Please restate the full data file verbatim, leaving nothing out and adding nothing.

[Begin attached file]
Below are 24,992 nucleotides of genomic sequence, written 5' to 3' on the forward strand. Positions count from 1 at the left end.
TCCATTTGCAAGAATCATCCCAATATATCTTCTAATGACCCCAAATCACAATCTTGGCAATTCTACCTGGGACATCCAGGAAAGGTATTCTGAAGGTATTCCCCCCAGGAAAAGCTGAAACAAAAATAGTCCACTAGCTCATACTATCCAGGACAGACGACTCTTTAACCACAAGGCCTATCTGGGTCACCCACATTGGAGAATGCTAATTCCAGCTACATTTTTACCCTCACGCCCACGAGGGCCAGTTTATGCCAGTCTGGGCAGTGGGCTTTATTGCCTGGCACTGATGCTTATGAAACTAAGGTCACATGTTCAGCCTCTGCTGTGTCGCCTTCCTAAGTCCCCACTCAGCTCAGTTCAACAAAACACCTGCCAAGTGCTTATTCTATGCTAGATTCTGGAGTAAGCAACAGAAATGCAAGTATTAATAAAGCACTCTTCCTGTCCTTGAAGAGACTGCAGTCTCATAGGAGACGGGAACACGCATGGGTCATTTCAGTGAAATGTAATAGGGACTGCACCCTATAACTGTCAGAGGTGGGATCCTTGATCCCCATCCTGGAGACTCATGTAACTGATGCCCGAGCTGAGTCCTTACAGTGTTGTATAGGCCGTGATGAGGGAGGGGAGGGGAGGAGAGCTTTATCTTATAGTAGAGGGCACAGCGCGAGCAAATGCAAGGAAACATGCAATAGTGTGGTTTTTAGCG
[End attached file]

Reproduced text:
Below are 24,992 nucleotides of genomic sequence, written 5' to 3' on the forward strand. Positions count from 1 at the left end.
TCCATTTGCAAGAATCATCCCAATATATCTTCTAATGACCCCAAATCACAATCTTGGCAATTCTACCTGGGACATCCAGGAAAGGTATTCTGAAGGTATTCCCCCCAGGAAAAGCTGAAACAAAAATAGTCCACTAGCTCATACTATCCAGGACAGACGACTCTTTAACCACAAGGCCTATCTGGGTCACCCACATTGGAGAATGCTAATTCCAGCTACATTTTTACCCTCACGCCCACGAGGGCCAGTTTATGCCAGTCTGGGCAGTGGGCTTTATTGCCTGGCACTGATGCTTATGAAACTAAGGTCACATGTTCAGCCTCTGCTGTGTCGCCTTCCTAAGTCCCCACTCAGCTCAGTTCAACAAAACACCTGCCAAGTGCTTATTCTATGCTAGATTCTGGAGTAAGCAACAGAAATGCAAGTATTAATAAAGCACTCTTCCTGTCCTTGAAGAGACTGCAGTCTCATAGGAGACGGGAACACGCATGGGTCATTTCAGTGAAATGTAATAGGGACTGCACCCTATAACTGTCAGAGGTGGGATCCTTGATCCCCATCCTGGAGACTCATGTAACTGATGCCCGAGCTGAGTCCTTACAGTGTTGTATAGGCCGTGATGAGGGAGGGGAGGGGAGGAGAGCTTTATCTTATAGTAGAGGGCACAGCGCGAGCAAATGCAAGGAAACATGCAATAGTGTGGTTTTTAGCG